Three Connecticut Schools Receive Federal Green Ribbon Award
Hartford's Mary Hooker Environmental Sciences Among Honorees
By VANESSA DE LA TORRE
April 22, 2013
HARTFORD —— The Mary Hooker Environmental Sciences Magnet School is one of three Connecticut schools named U.S. Green Ribbon Schools for their focus on energy conservation, sustainability and stewardship.
Principal Peter Dart said students and staff learned of the award Monday morning when they tuned into a live, streaming video announcement from U.S. Education Secretary Arne Duncan. They watched in their Mary Hooker classrooms.
"There was a huge applause and high-fiving and hugging," Dart said.
New Haven's Common Ground High School and Barnard Environmental Studies Magnet School are also among the 64 elementary, middle and high schools honored nationwide. This is the second year that the U.S. Department of Education has recognized eco-friendly schools and the first time that Connecticut has participated in the federal program.
States submit nominations for the annual Green Ribbon Schools competition. Last month, the state named Mary Hooker, Common Ground and Barnard as Green LEAF Schools.
"Today's honorees are modeling a comprehensive approach to being green," Duncan said in a statement. "They are demonstrating ways schools can simultaneously cut costs, improve health, performance and equity, and provide an education geared toward the jobs of the future."
Mary Hooker on Broadview Terrace is a former neighborhood school that reopened with the environmental magnet theme in 2010. About 575 children from Hartford and suburban towns attend the Sheff magnet school, which offers pre-kindergarten to eighth-grade classes.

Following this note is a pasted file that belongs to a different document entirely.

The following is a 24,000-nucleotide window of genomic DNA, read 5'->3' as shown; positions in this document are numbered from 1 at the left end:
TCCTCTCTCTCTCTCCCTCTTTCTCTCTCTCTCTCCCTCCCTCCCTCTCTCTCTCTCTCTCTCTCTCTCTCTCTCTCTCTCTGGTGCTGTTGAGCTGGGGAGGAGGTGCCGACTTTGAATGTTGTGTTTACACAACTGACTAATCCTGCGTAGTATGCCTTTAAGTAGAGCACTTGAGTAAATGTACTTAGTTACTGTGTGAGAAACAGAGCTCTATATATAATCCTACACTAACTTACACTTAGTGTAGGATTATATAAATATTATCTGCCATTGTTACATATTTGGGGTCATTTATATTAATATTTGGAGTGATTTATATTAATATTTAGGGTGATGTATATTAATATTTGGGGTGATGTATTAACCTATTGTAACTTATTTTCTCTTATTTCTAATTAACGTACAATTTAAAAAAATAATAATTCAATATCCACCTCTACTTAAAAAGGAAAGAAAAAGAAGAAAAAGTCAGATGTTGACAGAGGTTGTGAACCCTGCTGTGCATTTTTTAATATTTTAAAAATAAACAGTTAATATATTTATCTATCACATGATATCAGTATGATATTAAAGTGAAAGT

In 2011, Mary Hooker was the first public school in Connecticut to be certified as LEED platinum — the highest national rating for green buildings — after a roughly $41 million renovation in which builders reused 99.7 percent of the walls, flooring and roofing from the original 1952 structure and added 30,000 square feet.
The school has a waterfall in the lobby that flows into a 3,600-gallon pond. On Monday, staff began transitioning the pond from koi to local fish, such as bass and northern pike, Dart said.
Other school features include an aquatics laboratory; a vivarium where first-graders have raised monarch butterflies; a community garden and greenhouse that grows vegetables that end up in cafeteria lunches; and a planetarium with a 28-foot digital projection dome. Students also compost their meal scraps and monitor energy usage.
Dart and a couple of teachers plan to travel to Washington, D.C., on June 1 to accept the Green Ribbon award.
Reprinted with permission of the Hartford Courant.
To view other stories on this topic, search the Hartford Courant Archives at